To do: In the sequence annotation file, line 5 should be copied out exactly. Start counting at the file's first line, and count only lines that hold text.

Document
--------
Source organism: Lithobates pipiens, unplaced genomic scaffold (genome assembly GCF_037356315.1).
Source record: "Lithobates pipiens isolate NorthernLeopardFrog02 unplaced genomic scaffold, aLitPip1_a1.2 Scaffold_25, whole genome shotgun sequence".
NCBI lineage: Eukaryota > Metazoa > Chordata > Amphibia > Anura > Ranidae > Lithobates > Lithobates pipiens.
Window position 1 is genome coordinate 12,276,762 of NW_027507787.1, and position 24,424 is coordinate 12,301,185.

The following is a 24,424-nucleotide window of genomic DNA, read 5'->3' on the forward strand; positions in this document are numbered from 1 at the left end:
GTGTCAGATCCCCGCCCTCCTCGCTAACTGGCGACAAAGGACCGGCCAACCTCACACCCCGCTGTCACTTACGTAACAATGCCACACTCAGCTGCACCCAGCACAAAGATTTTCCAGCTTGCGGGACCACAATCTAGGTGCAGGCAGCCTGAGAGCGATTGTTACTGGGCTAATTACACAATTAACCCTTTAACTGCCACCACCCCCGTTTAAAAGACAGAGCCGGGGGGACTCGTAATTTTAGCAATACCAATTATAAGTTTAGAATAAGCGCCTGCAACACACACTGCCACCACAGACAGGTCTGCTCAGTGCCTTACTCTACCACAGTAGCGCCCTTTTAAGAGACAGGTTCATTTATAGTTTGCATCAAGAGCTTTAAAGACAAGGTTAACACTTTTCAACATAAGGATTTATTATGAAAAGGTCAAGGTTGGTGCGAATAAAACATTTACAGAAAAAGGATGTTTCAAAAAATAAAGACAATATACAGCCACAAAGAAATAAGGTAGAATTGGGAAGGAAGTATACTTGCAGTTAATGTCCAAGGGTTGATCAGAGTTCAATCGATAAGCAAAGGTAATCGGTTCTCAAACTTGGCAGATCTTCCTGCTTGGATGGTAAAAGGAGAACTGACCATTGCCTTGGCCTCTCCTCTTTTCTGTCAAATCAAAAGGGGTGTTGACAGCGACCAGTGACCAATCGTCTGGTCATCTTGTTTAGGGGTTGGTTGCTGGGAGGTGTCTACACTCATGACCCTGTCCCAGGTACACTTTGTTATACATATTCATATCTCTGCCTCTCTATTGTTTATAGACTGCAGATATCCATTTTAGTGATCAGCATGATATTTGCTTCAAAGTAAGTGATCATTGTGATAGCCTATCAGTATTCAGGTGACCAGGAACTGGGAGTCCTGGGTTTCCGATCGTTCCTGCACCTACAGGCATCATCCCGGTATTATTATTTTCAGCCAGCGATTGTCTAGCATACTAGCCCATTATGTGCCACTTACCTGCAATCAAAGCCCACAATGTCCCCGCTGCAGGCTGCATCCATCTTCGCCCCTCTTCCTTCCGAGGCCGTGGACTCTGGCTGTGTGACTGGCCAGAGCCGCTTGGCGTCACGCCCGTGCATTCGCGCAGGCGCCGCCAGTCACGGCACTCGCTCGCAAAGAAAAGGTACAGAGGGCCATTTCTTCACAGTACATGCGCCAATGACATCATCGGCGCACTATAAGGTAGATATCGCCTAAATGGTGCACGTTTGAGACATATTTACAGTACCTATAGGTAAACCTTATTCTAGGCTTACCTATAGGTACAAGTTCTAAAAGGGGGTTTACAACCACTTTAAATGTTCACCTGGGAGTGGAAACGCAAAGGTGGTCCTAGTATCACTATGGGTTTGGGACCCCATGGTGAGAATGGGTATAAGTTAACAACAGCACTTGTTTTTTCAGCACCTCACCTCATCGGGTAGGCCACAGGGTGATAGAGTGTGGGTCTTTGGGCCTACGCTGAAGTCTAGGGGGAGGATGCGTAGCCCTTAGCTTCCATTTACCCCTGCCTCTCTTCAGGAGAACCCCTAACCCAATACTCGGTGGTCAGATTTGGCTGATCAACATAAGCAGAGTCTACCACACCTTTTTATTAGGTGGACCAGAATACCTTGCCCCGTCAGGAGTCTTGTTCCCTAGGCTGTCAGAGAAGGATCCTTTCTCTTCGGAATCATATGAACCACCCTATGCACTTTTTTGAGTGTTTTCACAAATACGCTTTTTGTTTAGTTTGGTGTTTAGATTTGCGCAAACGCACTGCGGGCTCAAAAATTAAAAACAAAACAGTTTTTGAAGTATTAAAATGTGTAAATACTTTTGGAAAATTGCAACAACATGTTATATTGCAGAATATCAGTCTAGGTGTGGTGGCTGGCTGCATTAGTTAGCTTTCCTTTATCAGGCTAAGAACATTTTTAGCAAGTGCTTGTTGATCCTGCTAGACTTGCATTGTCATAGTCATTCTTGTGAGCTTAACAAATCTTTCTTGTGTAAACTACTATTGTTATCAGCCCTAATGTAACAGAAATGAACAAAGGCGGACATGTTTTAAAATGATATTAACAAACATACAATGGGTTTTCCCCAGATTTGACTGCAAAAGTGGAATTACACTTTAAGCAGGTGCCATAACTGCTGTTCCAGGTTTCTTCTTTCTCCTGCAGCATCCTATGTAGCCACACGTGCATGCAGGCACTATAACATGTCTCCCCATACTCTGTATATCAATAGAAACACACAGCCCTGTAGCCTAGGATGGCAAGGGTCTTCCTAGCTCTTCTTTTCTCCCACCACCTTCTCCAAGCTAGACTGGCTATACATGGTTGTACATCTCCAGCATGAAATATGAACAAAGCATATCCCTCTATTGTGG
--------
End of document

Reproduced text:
The following is a 24,424-nucleotide window of genomic DNA, read 5'->3' on the forward strand; positions in this document are numbered from 1 at the left end: